As Monday was Easter Monday this was a four-day week for me. I spent almost the entire time working on Gavin Miller’s new Glasgow Medical Humanities project. This is a Wellcome Trust funded project that is going to take the existing University of Glasgow Medical Humanities Network resource (https://medical-humanities.glasgow.ac.uk/) that I helped set up for Megan Coyer a number of years ago and broaden it out to cover all institutions in Glasgow. The project will have a new website and interface, with facilities to enable an administrator to manage all of the existing data, plus add new data from both UoG and other institutions. I met with Gavin a few weeks ago to discuss how the new resource should function. He had said he wanted the functionality of a blog with additional facilities to manage the data about Medical Humanities projects, people, teaching materials, collections and keywords. The old site enabled any UoG based person to register and then log in to add data, but this feature was never really used – in reality all of the content was managed by the project administrators. As the new site would no longer be restricted to UoG staff we decided that to keep things simple and less prone to spamming we would not allow people to register with the site, and that all content would be directly managed by the project team. Anyone who wants to add or edit content would have to contact the project team and ask them to do so.
I wasn’t sure how best to implement the management of data. The old site had a different view of certain pages when an admin user was signed in, enabling them to manage the data, but as we’re no longer going to let regular users sign in I’d rather keep the admin interface completely separate. As a blog is required the main site will be WordPress powered, and there were two possible ways of implementing the admin interface for managing the project’s data. The first approach would be to write a plug-in for WordPress that would enable the data to be managed directly through the WordPress Admin interface. I took this approach with Gavin’s earlier SciFiMedHums project (https://scifimedhums.glasgow.ac.uk/). However, this does mean the admin interface is completely tied in to WordPress and if we ever wanted to keep the database going but drop the WordPress parts the process would be complicated. Also, embedding the data management pages within the WordPress Admin interface limits the layout options and can make the user interface more difficult to navigate. This brings me to the second option, which is to develop a separate content management system for the data, that connects to WordPress to supply user authentication, but is not connected to WordPress in any other way. I’ve taken this approach with several other projects, such as The People’s Voice (https://thepeoplesvoice.glasgow.ac.uk/). This approach allows greater flexibility in the creation of the interface, allows the Admin user to log in with their WordPress details, but as the system and WordPress are very loosely coupled any future separation will be straightforward to manage. The second option is the one I decided to adopt for the new project.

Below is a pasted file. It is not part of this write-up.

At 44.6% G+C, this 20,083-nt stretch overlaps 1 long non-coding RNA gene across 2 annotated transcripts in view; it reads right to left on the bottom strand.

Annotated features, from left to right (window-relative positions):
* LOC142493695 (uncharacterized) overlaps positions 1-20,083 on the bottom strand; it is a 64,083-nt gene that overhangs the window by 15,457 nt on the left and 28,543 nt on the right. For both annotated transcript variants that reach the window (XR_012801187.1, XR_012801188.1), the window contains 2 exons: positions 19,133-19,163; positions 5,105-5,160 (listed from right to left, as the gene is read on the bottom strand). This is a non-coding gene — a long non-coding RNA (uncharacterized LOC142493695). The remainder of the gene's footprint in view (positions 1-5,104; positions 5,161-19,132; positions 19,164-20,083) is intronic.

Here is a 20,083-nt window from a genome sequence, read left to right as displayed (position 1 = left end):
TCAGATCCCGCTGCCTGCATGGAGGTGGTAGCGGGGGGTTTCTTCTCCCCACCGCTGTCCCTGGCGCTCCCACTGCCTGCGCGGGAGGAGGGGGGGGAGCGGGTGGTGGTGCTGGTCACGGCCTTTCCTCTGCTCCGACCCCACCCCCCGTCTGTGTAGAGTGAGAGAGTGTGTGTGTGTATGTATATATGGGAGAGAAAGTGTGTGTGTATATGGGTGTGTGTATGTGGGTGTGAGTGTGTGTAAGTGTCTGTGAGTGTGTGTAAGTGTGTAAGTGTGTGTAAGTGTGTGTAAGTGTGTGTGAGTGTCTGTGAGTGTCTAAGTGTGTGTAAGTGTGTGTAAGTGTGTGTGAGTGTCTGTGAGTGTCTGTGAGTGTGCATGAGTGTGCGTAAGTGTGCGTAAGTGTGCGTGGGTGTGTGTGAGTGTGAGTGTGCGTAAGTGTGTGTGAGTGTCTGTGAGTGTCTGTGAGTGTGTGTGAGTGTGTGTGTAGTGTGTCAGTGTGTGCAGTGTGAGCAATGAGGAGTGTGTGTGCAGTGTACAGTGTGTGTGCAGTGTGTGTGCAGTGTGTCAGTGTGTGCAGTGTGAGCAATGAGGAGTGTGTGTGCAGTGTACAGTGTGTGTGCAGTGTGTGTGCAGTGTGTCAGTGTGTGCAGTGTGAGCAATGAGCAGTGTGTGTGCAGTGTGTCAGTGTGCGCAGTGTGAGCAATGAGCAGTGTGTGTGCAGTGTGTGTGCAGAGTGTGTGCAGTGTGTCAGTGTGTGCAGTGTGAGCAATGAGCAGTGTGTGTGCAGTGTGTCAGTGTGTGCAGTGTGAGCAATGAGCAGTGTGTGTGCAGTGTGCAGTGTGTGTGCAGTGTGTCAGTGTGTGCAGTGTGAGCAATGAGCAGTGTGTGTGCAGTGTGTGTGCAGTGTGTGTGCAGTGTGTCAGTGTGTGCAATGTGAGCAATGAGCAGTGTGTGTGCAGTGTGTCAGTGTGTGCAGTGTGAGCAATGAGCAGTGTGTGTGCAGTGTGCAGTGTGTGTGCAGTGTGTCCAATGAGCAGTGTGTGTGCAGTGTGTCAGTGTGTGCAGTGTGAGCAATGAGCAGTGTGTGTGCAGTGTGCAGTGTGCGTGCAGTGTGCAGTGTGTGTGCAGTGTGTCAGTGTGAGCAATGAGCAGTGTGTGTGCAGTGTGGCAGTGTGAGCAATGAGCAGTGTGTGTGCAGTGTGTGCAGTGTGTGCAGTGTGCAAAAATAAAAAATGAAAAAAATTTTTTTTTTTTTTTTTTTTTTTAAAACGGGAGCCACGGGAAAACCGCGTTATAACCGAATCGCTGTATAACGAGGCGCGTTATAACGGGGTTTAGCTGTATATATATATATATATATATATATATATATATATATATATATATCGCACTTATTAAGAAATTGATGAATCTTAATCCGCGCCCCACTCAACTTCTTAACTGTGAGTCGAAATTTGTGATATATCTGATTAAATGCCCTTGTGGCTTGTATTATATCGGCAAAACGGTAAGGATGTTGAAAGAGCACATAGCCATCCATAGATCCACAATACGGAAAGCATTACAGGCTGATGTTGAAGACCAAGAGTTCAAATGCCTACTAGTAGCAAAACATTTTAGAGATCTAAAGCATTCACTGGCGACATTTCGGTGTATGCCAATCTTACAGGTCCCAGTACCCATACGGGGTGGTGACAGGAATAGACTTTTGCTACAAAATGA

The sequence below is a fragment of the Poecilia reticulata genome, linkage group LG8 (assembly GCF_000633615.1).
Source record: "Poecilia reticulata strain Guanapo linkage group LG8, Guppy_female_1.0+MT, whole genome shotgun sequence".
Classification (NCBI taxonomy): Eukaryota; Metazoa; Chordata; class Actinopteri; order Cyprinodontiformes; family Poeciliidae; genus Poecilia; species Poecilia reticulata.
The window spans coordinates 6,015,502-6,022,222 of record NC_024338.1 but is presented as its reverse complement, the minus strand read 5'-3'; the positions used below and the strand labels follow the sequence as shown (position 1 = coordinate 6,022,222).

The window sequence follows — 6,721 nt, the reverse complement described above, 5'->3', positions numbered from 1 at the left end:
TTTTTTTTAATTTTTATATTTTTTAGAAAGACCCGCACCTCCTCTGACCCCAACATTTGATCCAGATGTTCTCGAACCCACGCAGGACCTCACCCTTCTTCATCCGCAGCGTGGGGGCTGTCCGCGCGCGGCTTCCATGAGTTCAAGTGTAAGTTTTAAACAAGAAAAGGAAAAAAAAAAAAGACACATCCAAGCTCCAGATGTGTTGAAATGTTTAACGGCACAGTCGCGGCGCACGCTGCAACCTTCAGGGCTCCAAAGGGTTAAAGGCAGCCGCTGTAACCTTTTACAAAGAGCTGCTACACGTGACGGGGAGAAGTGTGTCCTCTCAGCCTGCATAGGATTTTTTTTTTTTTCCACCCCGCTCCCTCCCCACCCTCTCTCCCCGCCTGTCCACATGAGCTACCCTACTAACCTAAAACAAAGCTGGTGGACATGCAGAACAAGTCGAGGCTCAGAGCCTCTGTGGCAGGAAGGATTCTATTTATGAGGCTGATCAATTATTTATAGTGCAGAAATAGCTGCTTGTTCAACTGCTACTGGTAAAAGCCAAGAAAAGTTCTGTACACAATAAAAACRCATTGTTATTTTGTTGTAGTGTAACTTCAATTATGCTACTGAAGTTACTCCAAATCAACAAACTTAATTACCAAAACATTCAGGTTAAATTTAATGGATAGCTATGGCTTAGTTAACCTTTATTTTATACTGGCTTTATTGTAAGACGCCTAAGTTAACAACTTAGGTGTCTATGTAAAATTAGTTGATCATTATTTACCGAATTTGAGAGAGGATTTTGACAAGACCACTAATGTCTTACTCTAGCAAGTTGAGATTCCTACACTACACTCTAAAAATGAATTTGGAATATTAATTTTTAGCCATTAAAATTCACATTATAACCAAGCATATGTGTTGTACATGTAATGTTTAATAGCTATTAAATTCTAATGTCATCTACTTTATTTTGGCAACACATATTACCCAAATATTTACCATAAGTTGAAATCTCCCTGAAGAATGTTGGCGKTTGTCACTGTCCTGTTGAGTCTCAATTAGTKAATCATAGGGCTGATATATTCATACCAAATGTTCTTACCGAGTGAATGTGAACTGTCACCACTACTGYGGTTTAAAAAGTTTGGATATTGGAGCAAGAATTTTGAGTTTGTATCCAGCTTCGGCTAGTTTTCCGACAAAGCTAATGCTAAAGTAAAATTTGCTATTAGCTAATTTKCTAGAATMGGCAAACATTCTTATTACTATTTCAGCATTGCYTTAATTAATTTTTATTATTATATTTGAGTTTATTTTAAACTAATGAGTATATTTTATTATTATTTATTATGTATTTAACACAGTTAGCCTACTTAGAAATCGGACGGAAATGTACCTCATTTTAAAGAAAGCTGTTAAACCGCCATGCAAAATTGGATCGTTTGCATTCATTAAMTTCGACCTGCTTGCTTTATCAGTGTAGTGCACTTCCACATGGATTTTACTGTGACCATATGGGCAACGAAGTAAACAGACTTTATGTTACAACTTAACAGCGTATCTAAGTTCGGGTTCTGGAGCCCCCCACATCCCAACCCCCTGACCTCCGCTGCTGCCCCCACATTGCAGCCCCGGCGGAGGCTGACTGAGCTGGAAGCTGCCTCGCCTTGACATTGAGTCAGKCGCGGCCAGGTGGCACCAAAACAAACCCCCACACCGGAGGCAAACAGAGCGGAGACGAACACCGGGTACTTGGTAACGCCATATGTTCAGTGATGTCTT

I spent the week installing WordPress, setting up a theme and some default pages, designing an initial banner image based on images from the old site, migrating the database to the new domain and tweaking it to make it applicable for data beyond the University of Glasgow and then developing the CMS for the project. This allows an Admin user to add, edit and delete information about Medical Humanities projects, people, teaching materials, collections and keywords. Thankfully I could adapt most of the code from the old site, although a number of tweaks had to be made along the way.
With the CMS in place I then began to create the front-end pages to access the data. As with projects such as The People’s Voice, these page connect to WordPress in order to pull in theme information, and are embedded within WordPress by means of menu items, but are otherwise separate entities with no connection to WordPress. In in future the pages need to function independently of WordPress the only updates required will be to delete a couple of lines of code that reference WordPress from the scripts, and everything else will continue to function. I created new pages to allow projects and people to be browsed, results to be displayed and individual records to be presented. Again, much of the code was adapted from the old website, and some new stuff was adapted from other projects I’ve worked on. I didn’t quite manage to get all of the front-end functionality working by the end of the week, and I still have the pages for teaching materials, collections and keywords to complete next week. The site is mostly all in place, though. Here’s a screenshot of one of the pages, but note that the interface, banner and colour scheme might change before the site goes live:
In addition to working on this project I also got the DSL website working via HTTPS (https://dsl.ac.uk/), which took a bit of sorting out with Arts IT Support but is fully working now. I also engaged in a pretty long email conversation about a new job role relating to the REF, and provided feedback on a new job description. Next week I hope to complete the work on the Glasgow Medical Humanities site, do some work for the DSL, maybe find some time to get back into Historical Thesaurus issues and also begin work on the front-end features for the SCOSYA project. Quite a lot to do, then.